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Cytotechnology

, Volume 65, Issue 5, pp 773–783 | Cite as

Isolation and fractionation of gill cells from freshwater (Lasmigona costata) and seawater (Mesodesma mactroides) bivalves for use in toxicological studies with copper

  • Lygia S. NogueiraEmail author
  • Chris M. Wood
  • Patricia L. Gillis
  • Adalto Bianchini
Marine Invertebrate Cell Culture

Abstract

Gills cells of the freshwater mussel Lasmigona costata and the seawater clam Mesodesma mactroides were isolated (mussel: chemical dissociation; clam: mechanical dissociation) and fractionated (Percoll gradient) into Fractions I and II. Mitochondrial dyes (DASPEI: mussel; MitoTracker®: clam) and Na+, K+-ATPase activity measurement were used to distinguish between cells of Fractions I and II. For mussel and clam, 80.5 ± 1.5 and 48.3 ± 3.2 % of cells were in Fraction II, respectively. For both species, cells of Fraction II had higher fluorescence emission and higher enzyme activity than those of Fraction I, being characterized as ‘cells rich in mitochondria’. Cells of Fraction II were kept in saline solutions approximating the ionic composition of hemolymph either under control conditions (no Cu addition) or exposed (3 h) to copper (Cu: 5, 9 and 20 μg Cu/L). Cell viability and Cu and Na+ content were measured. For both species, Cu content was higher and Na+ content was lower in cells exposed to 20 μg Cu/L. Furthermore, a strong negative correlation was observed between cell Na+ and Cu content in the two bivalve species, indicating a possible competition between Cu and Na+ for ion-transporting mechanisms or binding sites at gill cells of Fraction II. Considering that Cu is an ionoregulatory toxicant in aquatic invertebrates, these preliminary toxicological data support the idea of using isolated gill cells rich in mitochondria to study the mechanisms underlying the acute toxicity of waterborne Cu in freshwater and marine bivalves.

Keywords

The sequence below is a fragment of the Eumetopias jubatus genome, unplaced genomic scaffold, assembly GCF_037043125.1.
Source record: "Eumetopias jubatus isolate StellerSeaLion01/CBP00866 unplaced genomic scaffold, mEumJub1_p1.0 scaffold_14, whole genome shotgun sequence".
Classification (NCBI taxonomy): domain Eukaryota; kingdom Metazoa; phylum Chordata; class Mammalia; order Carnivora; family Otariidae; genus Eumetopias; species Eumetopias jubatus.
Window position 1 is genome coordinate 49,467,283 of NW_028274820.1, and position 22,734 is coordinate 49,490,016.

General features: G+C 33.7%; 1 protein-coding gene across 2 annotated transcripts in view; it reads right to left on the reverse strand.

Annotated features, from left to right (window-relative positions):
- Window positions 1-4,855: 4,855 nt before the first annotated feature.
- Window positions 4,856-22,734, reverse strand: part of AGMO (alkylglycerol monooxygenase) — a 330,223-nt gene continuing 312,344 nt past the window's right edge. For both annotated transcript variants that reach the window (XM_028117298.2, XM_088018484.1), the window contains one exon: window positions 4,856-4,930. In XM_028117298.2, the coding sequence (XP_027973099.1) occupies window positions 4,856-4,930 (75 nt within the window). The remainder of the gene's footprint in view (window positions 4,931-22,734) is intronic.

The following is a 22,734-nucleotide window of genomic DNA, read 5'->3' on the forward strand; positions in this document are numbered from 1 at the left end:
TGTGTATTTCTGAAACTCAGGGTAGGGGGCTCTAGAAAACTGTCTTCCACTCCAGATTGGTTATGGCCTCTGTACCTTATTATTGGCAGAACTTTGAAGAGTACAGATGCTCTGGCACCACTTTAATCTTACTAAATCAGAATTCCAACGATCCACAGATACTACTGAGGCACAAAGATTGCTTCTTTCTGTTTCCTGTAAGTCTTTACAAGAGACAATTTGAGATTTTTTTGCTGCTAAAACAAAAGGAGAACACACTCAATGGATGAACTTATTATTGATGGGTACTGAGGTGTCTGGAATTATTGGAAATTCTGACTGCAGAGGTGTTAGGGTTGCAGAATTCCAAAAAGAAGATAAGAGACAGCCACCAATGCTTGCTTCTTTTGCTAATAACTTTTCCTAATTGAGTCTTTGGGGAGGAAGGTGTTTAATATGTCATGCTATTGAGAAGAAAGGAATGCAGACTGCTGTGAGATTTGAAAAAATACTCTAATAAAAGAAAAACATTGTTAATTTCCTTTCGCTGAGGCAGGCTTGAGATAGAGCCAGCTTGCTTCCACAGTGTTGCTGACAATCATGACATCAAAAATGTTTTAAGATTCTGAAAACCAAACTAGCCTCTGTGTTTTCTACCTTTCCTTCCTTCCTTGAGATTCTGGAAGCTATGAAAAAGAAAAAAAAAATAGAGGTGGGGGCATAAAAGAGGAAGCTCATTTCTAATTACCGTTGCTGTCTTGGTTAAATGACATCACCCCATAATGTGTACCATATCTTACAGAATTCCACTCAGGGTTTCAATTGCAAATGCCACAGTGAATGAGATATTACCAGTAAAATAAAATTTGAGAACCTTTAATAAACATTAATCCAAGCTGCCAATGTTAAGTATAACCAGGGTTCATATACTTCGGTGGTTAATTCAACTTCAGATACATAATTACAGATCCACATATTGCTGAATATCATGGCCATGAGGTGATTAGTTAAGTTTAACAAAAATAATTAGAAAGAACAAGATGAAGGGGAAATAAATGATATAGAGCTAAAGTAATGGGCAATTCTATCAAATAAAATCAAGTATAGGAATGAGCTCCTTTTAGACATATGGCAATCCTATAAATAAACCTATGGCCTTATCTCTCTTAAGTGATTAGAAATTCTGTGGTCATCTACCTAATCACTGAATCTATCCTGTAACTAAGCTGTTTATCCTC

Bioaccumulation Clam Copper Gills Isolated cells Mussel 

Notes

Acknowledgments

We thank Rodney McInnis, Tina Hooey, Jim Bennett, Mark McMaster (Environment Canada) and Robert Boyle and Ana Cristina Kalb (Universidade Federal do Rio Grande, Brazil), and two anonymous reviewers for constructive comments. This research was supported by awards from the International Development Research Centre (IDRC, Ottawa, ON, Canada) to A. Bianchini and C.M. Wood, the Conselho Nacional de Desenvolvimento Científico e Tecnológico (CNPq, Brasília, DF, Brazil), and the Coordenação de Aperfeiçoamento de Pessoal de Nível Superior (CAPES, Brasília, DF, Brazil). A. Bianchini is a research fellow from the Brazilian CNPq (Proc. #304430/2009-9) and is supported by the International Research Chair Program from IDRC. C.M. Wood is supported by the Canada Research Chair Program. PL. Gillis is supported by Environment Canada.

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Copyright information

© Springer Science+Business Media Dordrecht 2013

Authors and Affiliations

  • Lygia S. Nogueira
    • 1
    Email author
  • Chris M. Wood
    • 2
  • Patricia L. Gillis
    • 3
  • Adalto Bianchini
    • 1
  1. 1.Instituto de Ciências BiológicasUniversidade Federal do Rio Grande-FURGRio GrandeBrazil
  2. 2.Department of BiologyMcMaster UniversityHamiltonCanada
  3. 3.Aquatic Contaminants Research Division, National Water Research InstituteEnvironment CanadaBurlingtonCanada

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